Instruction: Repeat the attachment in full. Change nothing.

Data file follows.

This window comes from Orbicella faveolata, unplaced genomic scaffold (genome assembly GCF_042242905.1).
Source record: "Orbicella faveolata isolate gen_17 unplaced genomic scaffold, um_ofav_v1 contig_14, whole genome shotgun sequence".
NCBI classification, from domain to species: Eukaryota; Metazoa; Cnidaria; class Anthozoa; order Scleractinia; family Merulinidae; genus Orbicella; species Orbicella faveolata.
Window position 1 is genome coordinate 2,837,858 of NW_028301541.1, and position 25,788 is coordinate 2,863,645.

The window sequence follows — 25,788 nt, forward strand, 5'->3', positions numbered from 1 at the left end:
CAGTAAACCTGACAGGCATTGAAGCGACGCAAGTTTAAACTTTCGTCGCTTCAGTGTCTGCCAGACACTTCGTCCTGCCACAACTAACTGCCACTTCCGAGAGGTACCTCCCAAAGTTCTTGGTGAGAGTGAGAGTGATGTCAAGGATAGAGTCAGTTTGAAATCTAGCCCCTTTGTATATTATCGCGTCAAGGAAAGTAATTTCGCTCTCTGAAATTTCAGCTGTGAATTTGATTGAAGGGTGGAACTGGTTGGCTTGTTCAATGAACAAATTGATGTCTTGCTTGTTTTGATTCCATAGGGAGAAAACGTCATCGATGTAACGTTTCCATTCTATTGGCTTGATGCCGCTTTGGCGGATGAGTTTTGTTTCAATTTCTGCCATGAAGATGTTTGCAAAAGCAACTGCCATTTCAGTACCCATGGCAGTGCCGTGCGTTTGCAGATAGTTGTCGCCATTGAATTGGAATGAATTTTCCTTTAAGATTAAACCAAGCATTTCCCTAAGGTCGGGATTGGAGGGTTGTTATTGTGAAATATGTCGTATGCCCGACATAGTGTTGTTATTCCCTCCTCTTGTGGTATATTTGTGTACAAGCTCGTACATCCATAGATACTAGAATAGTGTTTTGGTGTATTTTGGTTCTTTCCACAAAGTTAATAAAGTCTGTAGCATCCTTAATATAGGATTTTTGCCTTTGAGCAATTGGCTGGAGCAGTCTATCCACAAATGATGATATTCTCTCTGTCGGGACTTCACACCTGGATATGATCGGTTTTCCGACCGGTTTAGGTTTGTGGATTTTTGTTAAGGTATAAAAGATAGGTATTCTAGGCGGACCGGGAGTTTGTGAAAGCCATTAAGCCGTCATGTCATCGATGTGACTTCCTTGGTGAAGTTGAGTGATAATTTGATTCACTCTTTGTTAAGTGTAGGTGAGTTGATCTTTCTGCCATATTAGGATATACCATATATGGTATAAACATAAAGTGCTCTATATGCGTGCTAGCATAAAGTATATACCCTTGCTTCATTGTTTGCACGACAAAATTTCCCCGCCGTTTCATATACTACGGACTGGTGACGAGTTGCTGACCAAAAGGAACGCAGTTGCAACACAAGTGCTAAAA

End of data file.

This window comes from Orbicella faveolata, unplaced genomic scaffold (genome assembly GCF_042242905.1).
Source record: "Orbicella faveolata isolate gen_17 unplaced genomic scaffold, um_ofav_v1 contig_14, whole genome shotgun sequence".
NCBI classification, from domain to species: Eukaryota; Metazoa; Cnidaria; class Anthozoa; order Scleractinia; family Merulinidae; genus Orbicella; species Orbicella faveolata.
Window position 1 is genome coordinate 2,837,858 of NW_028301541.1, and position 25,788 is coordinate 2,863,645.

The window sequence follows — 25,788 nt, forward strand, 5'->3', positions numbered from 1 at the left end:
CAGTAAACCTGACAGGCATTGAAGCGACGCAAGTTTAAACTTTCGTCGCTTCAGTGTCTGCCAGACACTTCGTCCTGCCACAACTAACTGCCACTTCCGAGAGGTACCTCCCAAAGTTCTTGGTGAGAGTGAGAGTGATGTCAAGGATAGAGTCAGTTTGAAATCTAGCCCCTTTGTATATTATCGCGTCAAGGAAAGTAATTTCGCTCTCTGAAATTTCAGCTGTGAATTTGATTGAAGGGTGGAACTGGTTGGCTTGTTCAATGAACAAATTGATGTCTTGCTTGTTTTGATTCCATAGGGAGAAAACGTCATCGATGTAACGTTTCCATTCTATTGGCTTGATGCCGCTTTGGCGGATGAGTTTTGTTTCAATTTCTGCCATGAAGATGTTTGCAAAAGCAACTGCCATTTCAGTACCCATGGCAGTGCCGTGCGTTTGCAGATAGTTGTCGCCATTGAATTGGAATGAATTTTCCTTTAAGATTAAACCAAGCATTTCCCTAAGGTCGGGATTGGAGGGTTGTTATTGTGAAATATGTCGTATGCCCGACATAGTGTTGTTATTCCCTCCTCTTGTGGTATATTTGTGTACAAGCTCGTACATCCATAGATACTAGAATAGTGTTTTGGTGTATTTTGGTTCTTTCCACAAAGTTAATAAAGTCTGTAGCATCCTTAATATAGGATTTTTGCCTTTGAGCAATTGGCTGGAGCAGTCTATCCACAAATGATGATATTCTCTCTGTCGGGACTTCACACCTGGATATGATCGGTTTTCCGACCGGTTTAGGTTTGTGGATTTTTGTTAAGGTATAAAAGATAGGTATTCTAGGCGGACCGGGAGTTTGTGAAAGCCATTAAGCCGTCATGTCATCGATGTGACTTCCTTGGTGAAGTTGAGTGATAATTTGATTCACTCTTTGTTAAGTGTAGGTGAGTTGATCTTTCTGCCATATTAGGATATACCATATATGGTATAAACATAAAGTGCTCTATATGCGTGCTAGCATAAAGTATATACCCTTGCTTCATTGTTTGCACGACAAAATTTCCCCGCCGTTTCATATACTACGGACTGGTGACGAGTTGCTGACCAAAAGGAACGCAGTTGCAACACAAGTGCTAAAA